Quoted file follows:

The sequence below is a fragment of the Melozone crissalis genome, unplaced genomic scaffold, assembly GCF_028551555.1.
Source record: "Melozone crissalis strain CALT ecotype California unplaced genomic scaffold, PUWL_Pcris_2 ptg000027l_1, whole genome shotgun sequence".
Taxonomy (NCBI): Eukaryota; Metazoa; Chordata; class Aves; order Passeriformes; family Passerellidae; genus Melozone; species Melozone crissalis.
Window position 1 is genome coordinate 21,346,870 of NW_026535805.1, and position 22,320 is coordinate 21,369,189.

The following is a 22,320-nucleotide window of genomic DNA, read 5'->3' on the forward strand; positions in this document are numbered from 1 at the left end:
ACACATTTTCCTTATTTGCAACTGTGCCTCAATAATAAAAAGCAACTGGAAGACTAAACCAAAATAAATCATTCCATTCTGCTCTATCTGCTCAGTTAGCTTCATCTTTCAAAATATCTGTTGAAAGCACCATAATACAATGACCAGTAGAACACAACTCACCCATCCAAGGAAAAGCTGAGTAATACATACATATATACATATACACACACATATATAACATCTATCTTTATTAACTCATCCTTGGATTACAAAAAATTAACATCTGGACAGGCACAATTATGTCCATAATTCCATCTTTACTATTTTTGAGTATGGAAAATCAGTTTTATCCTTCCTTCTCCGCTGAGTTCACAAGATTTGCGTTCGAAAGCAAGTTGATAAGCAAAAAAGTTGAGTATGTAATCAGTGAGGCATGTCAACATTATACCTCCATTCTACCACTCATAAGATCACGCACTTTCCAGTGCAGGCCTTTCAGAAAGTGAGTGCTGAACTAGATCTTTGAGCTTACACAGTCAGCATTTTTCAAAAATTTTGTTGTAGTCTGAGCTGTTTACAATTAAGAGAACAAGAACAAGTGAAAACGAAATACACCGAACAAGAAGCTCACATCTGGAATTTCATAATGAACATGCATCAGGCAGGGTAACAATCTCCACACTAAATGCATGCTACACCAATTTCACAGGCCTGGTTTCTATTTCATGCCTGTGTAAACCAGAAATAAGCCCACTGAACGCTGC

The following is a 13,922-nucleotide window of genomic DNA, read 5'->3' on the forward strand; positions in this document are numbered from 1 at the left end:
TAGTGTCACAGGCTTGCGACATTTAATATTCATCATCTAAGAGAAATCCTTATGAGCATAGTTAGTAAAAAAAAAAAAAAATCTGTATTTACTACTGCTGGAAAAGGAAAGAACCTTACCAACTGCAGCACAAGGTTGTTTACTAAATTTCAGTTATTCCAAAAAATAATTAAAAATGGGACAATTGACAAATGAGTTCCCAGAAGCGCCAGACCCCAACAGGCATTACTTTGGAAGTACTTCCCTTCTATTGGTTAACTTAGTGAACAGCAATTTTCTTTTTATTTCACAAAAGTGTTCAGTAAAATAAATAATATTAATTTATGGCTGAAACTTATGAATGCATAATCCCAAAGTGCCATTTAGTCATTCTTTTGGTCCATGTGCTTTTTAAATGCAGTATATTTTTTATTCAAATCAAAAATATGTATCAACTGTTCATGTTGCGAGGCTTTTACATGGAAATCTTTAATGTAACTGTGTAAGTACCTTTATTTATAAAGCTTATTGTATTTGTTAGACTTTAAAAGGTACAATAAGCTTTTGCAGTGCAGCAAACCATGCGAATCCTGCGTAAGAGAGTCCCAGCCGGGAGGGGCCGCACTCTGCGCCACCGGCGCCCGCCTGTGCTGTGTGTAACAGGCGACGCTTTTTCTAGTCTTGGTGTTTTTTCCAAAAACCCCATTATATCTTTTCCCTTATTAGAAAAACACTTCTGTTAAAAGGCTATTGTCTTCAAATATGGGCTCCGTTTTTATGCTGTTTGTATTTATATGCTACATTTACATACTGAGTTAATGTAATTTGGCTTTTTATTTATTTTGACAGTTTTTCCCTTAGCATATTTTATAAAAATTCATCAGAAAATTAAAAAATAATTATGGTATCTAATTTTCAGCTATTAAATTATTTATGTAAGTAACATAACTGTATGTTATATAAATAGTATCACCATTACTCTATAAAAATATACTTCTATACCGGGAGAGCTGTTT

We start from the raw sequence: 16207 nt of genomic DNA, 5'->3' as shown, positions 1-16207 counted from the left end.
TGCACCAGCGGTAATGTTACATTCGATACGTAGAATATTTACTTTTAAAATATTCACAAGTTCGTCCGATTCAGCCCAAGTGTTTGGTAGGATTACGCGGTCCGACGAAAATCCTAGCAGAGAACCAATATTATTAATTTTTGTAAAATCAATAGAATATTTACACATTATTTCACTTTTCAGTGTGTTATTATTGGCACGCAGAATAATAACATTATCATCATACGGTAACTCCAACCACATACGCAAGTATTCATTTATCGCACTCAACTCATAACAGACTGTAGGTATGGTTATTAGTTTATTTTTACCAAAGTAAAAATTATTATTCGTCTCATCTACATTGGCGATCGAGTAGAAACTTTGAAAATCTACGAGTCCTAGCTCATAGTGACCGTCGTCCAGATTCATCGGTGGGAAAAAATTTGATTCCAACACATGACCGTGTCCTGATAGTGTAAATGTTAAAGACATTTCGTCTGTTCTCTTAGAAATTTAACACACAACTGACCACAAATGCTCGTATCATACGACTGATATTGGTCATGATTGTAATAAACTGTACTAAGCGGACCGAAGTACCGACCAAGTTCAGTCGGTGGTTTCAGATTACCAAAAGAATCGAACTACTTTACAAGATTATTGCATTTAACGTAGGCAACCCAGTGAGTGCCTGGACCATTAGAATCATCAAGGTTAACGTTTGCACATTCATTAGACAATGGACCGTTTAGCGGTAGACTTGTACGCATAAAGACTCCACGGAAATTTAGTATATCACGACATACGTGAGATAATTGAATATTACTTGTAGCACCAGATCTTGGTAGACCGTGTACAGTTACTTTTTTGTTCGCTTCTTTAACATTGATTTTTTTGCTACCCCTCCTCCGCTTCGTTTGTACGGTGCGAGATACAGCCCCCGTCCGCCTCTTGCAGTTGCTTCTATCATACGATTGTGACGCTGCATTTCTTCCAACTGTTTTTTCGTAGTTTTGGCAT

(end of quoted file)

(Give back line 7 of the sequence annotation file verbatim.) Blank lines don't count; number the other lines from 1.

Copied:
The following is a 13,922-nucleotide window of genomic DNA, read 5'->3' on the forward strand; positions in this document are numbered from 1 at the left end: